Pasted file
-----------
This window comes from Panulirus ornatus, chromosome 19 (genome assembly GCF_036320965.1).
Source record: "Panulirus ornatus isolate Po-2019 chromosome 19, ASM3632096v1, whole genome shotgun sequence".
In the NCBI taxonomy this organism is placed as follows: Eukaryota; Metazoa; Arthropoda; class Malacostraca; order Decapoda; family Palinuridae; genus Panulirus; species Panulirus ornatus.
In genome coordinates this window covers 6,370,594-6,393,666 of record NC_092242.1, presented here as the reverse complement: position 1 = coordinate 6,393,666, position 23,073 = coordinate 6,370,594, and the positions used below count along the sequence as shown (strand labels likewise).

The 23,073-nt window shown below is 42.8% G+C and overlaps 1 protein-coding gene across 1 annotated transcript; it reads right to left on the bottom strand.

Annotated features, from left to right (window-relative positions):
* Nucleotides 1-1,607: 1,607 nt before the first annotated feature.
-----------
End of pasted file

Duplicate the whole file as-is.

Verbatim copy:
This window comes from Panulirus ornatus, chromosome 19 (genome assembly GCF_036320965.1).
Source record: "Panulirus ornatus isolate Po-2019 chromosome 19, ASM3632096v1, whole genome shotgun sequence".
In the NCBI taxonomy this organism is placed as follows: Eukaryota; Metazoa; Arthropoda; class Malacostraca; order Decapoda; family Palinuridae; genus Panulirus; species Panulirus ornatus.
In genome coordinates this window covers 6,370,594-6,393,666 of record NC_092242.1, presented here as the reverse complement: position 1 = coordinate 6,393,666, position 23,073 = coordinate 6,370,594, and the positions used below count along the sequence as shown (strand labels likewise).

The 23,073-nt window shown below is 42.8% G+C and overlaps 1 protein-coding gene across 1 annotated transcript; it reads right to left on the bottom strand.

Annotated features, from left to right (window-relative positions):
* Nucleotides 1-1,607: 1,607 nt before the first annotated feature.